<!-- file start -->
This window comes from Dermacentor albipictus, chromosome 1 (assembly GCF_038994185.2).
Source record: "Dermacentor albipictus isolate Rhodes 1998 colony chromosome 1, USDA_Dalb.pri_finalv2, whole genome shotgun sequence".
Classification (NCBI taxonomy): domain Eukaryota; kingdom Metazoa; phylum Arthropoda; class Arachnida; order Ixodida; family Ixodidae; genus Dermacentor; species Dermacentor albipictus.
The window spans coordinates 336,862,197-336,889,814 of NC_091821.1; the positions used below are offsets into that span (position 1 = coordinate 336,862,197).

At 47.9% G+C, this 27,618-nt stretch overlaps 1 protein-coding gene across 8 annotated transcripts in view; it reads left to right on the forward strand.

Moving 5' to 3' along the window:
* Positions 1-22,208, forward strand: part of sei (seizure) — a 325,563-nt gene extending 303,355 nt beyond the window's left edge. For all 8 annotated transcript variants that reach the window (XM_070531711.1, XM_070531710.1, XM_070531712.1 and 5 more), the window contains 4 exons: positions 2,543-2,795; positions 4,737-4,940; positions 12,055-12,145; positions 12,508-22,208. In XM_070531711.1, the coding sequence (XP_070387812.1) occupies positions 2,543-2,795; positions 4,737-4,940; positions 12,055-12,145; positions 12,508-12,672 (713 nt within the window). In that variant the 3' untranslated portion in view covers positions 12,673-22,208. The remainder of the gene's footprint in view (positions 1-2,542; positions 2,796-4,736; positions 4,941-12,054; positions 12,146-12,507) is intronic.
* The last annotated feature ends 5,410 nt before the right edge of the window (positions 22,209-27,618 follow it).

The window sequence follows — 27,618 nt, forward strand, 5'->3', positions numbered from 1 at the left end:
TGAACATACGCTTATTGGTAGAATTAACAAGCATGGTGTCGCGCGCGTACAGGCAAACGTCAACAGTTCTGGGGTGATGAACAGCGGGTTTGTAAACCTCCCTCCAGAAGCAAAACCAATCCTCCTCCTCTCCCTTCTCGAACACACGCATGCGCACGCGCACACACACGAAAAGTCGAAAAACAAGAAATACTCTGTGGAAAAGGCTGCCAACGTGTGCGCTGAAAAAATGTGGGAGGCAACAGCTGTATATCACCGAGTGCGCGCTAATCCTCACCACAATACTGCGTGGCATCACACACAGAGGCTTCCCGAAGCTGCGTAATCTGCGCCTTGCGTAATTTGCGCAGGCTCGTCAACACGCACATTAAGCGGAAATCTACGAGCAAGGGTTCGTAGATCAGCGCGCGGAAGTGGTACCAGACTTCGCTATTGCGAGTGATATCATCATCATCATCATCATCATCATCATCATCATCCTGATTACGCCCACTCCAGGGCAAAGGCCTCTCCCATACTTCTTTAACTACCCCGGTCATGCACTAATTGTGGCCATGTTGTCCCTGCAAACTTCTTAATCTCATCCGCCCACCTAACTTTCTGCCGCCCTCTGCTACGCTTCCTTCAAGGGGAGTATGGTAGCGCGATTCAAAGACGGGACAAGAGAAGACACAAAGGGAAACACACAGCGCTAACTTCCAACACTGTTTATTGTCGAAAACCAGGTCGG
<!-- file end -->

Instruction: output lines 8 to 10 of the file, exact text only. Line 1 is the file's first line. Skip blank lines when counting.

* The last annotated feature ends 5,410 nt before the right edge of the window (positions 22,209-27,618 follow it).

The window sequence follows — 27,618 nt, forward strand, 5'->3', positions numbered from 1 at the left end:
TGAACATACGCTTATTGGTAGAATTAACAAGCATGGTGTCGCGCGCGTACAGGCAAACGTCAACAGTTCTGGGGTGATGAACAGCGGGTTTGTAAACCTCCCTCCAGAAGCAAAACCAATCCTCCTCCTCTCCCTTCTCGAACACACGCATGCGCACGCGCACACACACGAAAAGTCGAAAAACAAGAAATACTCTGTGGAAAAGGCTGCCAACGTGTGCGCTGAAAAAATGTGGGAGGCAACAGCTGTATATCACCGAGTGCGCGCTAATCCTCACCACAATACTGCGTGGCATCACACACAGAGGCTTCCCGAAGCTGCGTAATCTGCGCCTTGCGTAATTTGCGCAGGCTCGTCAACACGCACATTAAGCGGAAATCTACGAGCAAGGGTTCGTAGATCAGCGCGCGGAAGTGGTACCAGACTTCGCTATTGCGAGTGATATCATCATCATCATCATCATCATCATCATCATCATCCTGATTACGCCCACTCCAGGGCAAAGGCCTCTCCCATACTTCTTTAACTACCCCGGTCATGCACTAATTGTGGCCATGTTGTCCCTGCAAACTTCTTAATCTCATCCGCCCACCTAACTTTCTGCCGCCCTCTGCTACGCTTCCTTCAAGGGGAGTATGGTAGCGCGATTCAAAGACGGGACAAGAGAAGACACAAAGGGAAACACACAGCGCTAACTTCCAACACTGTTTATTGTCGAAAACCAGGTCGG